3. Being told by an experienced guitarist some years later, who was playing in a pub around Clapham Common in south London, that his Norris amp was better than anything Vox or Marshall had made. His amp was a combo, and I’m guessing it was an Executive, because it didn’t look like a 1950s record player! Although it was surprisingly loud, it was also capable of producing a great Cream-era Clapton ‘woman tone’, along with more modern sounds that sounded great on Wishbone Ash and other rock material of the day. I’ve never seen or heard a Norris amp since.

    Reading back the Ted Norris obituary after all these years, I think there is at least one major factual inaccuracy. I don’t believe for one minute that the circuit in the Norris amp was called ‘Howling Cat’. I’m pretty certain that this was just a satire on the ‘Wild Dog’ setting found on some Burns guitars of the time. Chances are, whoever wrote the obituary had never heard of Norris, so called a major amp manufacturer, and fell for whatever they were told.

    I remember the Norris amp as sounding great. After all these years, I’d love to know if it really was exceptional, or if I was just experiencing the excitement of hearing EL34s go into the ‘sweet spot’.

    EDIT: And when were the Executive amps made? Anyone?
     

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  7. TheGreenHornet

    TheGreenHornet BUZZZZZZZZZZZZZ

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    Remember Aims amplifiers, Plush amplifiers and London City amplifiers? :)
     
  8. simoncroft

    simoncroft Dr. Stratster Strat-Talk Supporter

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    I think I'm right in saying that Aims and Plush are pretty much unknown in Europe. London City amps were made in Amsterdam in the Netherlands. As the name and styling implied, they were similar to a Marshall. It wasn't an amp that would be easy to sell in England, because we had so much home-grown product, but in the Netherlands, London City amps were a cheaper alternative to UK products.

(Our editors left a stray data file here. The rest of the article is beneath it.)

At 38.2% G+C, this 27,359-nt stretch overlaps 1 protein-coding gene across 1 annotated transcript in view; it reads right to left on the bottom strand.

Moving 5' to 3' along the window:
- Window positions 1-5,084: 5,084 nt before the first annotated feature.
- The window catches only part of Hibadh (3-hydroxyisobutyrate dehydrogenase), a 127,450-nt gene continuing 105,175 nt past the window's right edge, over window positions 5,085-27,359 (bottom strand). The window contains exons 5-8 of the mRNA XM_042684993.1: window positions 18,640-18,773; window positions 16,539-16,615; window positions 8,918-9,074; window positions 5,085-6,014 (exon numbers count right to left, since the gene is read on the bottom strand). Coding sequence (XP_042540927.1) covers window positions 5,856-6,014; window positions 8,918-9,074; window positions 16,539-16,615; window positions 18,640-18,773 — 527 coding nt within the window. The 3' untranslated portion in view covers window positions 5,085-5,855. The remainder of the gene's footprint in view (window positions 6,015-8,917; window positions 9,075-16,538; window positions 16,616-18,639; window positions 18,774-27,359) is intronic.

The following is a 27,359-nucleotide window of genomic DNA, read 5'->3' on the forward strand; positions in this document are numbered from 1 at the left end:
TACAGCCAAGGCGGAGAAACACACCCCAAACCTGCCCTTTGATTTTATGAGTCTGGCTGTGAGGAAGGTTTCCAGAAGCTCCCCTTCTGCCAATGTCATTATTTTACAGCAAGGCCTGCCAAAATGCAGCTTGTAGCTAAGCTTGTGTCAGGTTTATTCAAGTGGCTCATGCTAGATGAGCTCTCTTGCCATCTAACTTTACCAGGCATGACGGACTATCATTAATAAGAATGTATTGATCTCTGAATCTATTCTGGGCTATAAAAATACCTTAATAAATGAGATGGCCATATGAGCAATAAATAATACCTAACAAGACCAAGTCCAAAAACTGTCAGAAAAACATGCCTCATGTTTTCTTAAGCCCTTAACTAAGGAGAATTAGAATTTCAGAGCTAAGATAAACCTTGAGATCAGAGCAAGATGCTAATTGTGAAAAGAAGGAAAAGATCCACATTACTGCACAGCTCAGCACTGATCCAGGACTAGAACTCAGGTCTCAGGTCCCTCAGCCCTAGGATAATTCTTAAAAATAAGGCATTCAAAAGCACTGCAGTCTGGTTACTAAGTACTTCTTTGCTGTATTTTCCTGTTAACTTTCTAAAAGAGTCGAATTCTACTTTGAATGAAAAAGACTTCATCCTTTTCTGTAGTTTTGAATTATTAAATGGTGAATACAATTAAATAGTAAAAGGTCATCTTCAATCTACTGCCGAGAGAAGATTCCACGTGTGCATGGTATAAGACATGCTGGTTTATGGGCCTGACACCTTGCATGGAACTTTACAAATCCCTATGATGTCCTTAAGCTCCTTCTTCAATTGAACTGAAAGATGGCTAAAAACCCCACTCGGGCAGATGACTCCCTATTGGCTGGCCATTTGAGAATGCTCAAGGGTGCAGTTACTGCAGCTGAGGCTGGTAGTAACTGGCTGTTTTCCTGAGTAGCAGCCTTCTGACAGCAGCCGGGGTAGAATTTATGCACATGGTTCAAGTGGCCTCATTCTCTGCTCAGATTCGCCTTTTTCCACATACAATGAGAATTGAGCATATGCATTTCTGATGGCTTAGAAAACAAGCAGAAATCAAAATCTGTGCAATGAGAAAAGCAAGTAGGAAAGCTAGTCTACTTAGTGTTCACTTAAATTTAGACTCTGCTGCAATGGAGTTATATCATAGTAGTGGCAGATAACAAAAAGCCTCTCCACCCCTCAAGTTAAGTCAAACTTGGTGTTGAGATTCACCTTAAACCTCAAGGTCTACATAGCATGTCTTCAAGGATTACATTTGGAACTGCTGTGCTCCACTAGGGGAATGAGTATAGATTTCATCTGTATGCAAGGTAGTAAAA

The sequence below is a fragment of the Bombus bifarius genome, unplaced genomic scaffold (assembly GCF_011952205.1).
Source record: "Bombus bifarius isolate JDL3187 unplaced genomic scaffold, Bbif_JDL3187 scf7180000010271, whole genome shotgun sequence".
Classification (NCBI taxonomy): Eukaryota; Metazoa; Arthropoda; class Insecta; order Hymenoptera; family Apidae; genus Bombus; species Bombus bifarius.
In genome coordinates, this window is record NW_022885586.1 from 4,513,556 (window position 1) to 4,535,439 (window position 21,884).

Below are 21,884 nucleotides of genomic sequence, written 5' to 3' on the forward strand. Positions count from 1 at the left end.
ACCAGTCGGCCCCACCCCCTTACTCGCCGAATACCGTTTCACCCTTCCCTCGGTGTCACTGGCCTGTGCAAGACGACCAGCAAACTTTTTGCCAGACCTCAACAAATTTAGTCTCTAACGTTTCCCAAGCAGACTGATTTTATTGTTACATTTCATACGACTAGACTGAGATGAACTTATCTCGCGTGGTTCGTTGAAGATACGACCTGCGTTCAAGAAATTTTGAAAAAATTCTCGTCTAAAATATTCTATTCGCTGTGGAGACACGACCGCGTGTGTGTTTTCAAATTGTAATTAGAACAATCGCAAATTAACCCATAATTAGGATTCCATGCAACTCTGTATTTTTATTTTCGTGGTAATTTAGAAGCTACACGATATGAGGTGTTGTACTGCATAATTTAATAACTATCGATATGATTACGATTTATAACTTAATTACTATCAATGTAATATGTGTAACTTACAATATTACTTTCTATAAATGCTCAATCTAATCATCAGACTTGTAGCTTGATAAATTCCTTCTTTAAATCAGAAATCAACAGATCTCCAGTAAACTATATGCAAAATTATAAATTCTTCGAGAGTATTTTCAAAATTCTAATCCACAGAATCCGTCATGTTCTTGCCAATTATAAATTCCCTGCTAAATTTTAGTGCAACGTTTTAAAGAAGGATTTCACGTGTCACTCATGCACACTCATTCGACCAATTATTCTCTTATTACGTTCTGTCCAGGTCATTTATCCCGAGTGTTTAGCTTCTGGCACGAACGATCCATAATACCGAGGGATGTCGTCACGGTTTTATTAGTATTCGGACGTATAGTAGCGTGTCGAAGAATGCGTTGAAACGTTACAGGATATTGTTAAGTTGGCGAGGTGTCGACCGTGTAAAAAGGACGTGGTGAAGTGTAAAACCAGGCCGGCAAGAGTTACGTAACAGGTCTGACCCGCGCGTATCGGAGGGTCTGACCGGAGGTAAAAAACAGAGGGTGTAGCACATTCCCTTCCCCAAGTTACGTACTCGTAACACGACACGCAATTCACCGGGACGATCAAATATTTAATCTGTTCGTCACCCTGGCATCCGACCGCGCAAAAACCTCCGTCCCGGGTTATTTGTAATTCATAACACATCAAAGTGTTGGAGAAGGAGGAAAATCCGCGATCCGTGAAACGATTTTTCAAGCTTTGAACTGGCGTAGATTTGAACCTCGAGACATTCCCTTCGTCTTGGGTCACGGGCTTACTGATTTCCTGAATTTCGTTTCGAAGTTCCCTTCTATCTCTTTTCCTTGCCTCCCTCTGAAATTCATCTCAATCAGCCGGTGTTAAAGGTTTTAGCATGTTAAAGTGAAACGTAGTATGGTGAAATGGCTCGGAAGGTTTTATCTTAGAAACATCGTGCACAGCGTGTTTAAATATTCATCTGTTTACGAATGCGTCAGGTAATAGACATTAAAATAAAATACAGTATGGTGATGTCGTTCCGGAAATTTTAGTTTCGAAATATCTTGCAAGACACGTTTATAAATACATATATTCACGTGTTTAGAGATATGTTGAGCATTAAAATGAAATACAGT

9. simoncroft

    simoncroft Dr. Stratster Strat-Talk Supporter

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    As this thread is now several years old, I'll confess. It was a spoof. :whistling:

    I wrote the text, laid out the newspaper page, and found a couple of old photos that looked fairly authentic. After that, I put my print-out through a photocopier a few times so it looked old, then rescanned it.

    I just wanted to see if my imaginary amps would somehow enter guitarists' mythology. I was going to introduce the Norris Evacuator bass amp into the tale, but I thought I'd wasted enough of you good people's time.
     
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  10. stratman323

    stratman323 Dr. Stratster Strat-Talk Supporter

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    I wasn't going to even look at this thread, but I saw that you had posted & I wondered if there might be an obscure gem of information coming up. And I read through it.... o_O....

    Devious old ******! :D

    And shame on you for thinking that there might be any fantasists on this forum. As if.
     
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  11. Thrup'ny Bit

    Thrup'ny Bit Grand Master Curmudgeon Strat-Talk Supporter

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    book.png
     
  12. s5tuart

    s5tuart My Dad used to say.... Strat-Talk Supporter

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    Why you little......!


     
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  13. simoncroft

    simoncroft Dr. Stratster Strat-Talk Supporter

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    I'd forgotten all about this until my friend Clive emailed me to ask if I still had the artwork. I didn't, but I was able to use the Strat-Talk search function to find the original thread. With hindsight, I feel a little mean. :oops:

    Apparently, one of Clive's former band-members would like to post the artwork I screen-grabbed from here, and the background story, on Facebook. I said OK. Maybe the legend will take off after all!

    I got the idea from a web site about Spagthorpe motorcycles. If you search for them, there are many references to Spagthorpe bikes today. To my certain knowledge, the whole thing is a complete spoof and no actual bikes have ever been made.

    Should you wish to spread the word, please ask me for blurred images of the Norris Evacuator bass rig, of which only one prototype is known to have existed. I'm sure I could also provide a couple of images of the Norris Executive amp on stage. :sneaky:
     
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  14. stratman323

    stratman323 Dr. Stratster Strat-Talk Supporter

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    You deserve congratulations for finding your way around the Strat-Talk search function. I can never get any sense out of it. You're more likely to find something on ST using a Google search than an internal ST search.